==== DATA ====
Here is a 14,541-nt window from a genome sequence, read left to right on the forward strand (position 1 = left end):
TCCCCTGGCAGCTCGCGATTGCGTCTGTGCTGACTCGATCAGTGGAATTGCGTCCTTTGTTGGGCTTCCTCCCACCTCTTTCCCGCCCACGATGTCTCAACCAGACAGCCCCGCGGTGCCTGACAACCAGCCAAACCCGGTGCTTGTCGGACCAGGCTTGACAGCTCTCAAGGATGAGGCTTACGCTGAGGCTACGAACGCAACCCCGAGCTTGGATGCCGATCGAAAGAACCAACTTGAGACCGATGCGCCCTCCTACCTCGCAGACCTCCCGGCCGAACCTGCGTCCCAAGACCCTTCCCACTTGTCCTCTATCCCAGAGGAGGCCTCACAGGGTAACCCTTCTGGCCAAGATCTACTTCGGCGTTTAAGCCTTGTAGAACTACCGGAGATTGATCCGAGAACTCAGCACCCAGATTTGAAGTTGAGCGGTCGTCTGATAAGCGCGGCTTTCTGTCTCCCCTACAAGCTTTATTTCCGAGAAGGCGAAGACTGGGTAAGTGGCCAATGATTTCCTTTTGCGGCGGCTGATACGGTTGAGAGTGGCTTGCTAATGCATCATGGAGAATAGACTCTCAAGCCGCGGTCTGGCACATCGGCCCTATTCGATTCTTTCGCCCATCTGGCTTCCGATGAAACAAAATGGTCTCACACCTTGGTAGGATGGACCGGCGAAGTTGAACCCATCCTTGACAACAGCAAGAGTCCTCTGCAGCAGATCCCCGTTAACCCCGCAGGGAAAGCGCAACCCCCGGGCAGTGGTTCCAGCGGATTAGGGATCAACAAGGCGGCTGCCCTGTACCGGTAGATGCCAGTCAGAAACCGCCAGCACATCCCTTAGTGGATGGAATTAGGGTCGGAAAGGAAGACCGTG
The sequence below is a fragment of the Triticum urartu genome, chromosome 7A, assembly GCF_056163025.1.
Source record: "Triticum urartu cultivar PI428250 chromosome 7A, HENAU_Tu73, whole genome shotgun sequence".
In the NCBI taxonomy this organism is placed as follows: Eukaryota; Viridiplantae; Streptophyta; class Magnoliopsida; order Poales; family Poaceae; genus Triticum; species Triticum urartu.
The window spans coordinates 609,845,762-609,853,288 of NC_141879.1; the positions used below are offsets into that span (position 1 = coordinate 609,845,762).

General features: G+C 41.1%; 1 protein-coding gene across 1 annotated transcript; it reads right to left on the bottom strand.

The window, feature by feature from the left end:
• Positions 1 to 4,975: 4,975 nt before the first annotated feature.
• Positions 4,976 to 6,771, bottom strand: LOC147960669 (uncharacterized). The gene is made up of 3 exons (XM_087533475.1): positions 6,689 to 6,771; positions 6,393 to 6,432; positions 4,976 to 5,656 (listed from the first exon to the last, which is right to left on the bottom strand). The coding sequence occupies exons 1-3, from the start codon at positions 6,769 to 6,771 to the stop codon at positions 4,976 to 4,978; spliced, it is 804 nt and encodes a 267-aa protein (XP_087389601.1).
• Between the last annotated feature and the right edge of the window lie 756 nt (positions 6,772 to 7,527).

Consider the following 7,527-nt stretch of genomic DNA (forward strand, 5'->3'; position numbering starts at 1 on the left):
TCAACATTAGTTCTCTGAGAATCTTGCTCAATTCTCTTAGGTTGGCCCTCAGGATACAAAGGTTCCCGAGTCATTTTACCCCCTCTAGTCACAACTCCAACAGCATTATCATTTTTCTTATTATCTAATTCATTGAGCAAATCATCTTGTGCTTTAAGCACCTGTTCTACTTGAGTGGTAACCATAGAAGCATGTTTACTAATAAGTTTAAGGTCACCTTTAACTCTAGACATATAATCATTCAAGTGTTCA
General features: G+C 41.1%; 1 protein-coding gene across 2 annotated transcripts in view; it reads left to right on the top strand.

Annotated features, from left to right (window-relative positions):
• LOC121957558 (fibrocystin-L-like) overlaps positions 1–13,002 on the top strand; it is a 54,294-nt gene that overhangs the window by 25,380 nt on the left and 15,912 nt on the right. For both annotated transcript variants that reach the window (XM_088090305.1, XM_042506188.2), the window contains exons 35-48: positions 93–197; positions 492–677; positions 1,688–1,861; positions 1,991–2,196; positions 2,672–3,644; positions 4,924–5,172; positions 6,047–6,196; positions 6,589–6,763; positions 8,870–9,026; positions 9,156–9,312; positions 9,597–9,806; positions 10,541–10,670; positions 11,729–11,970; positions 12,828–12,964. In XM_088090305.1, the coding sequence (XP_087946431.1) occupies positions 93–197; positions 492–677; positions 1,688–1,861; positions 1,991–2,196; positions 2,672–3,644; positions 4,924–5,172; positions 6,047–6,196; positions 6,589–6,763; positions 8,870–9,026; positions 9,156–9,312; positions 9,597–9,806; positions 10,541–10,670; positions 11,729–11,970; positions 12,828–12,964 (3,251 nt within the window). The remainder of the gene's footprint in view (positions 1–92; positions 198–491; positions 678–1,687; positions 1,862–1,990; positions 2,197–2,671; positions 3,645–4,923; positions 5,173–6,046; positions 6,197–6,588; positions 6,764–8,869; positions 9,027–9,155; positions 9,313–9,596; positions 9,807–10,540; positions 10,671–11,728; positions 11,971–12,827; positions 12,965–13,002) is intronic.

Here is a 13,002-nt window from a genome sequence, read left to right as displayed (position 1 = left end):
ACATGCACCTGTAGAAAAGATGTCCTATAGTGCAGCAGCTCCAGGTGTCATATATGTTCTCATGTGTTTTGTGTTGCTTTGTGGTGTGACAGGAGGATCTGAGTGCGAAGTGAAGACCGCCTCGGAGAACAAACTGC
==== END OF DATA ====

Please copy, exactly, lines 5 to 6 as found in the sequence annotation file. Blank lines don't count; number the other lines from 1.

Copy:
In the NCBI taxonomy this organism is placed as follows: Eukaryota; Viridiplantae; Streptophyta; class Magnoliopsida; order Poales; family Poaceae; genus Triticum; species Triticum urartu.
The window spans coordinates 609,845,762-609,853,288 of NC_141879.1; the positions used below are offsets into that span (position 1 = coordinate 609,845,762).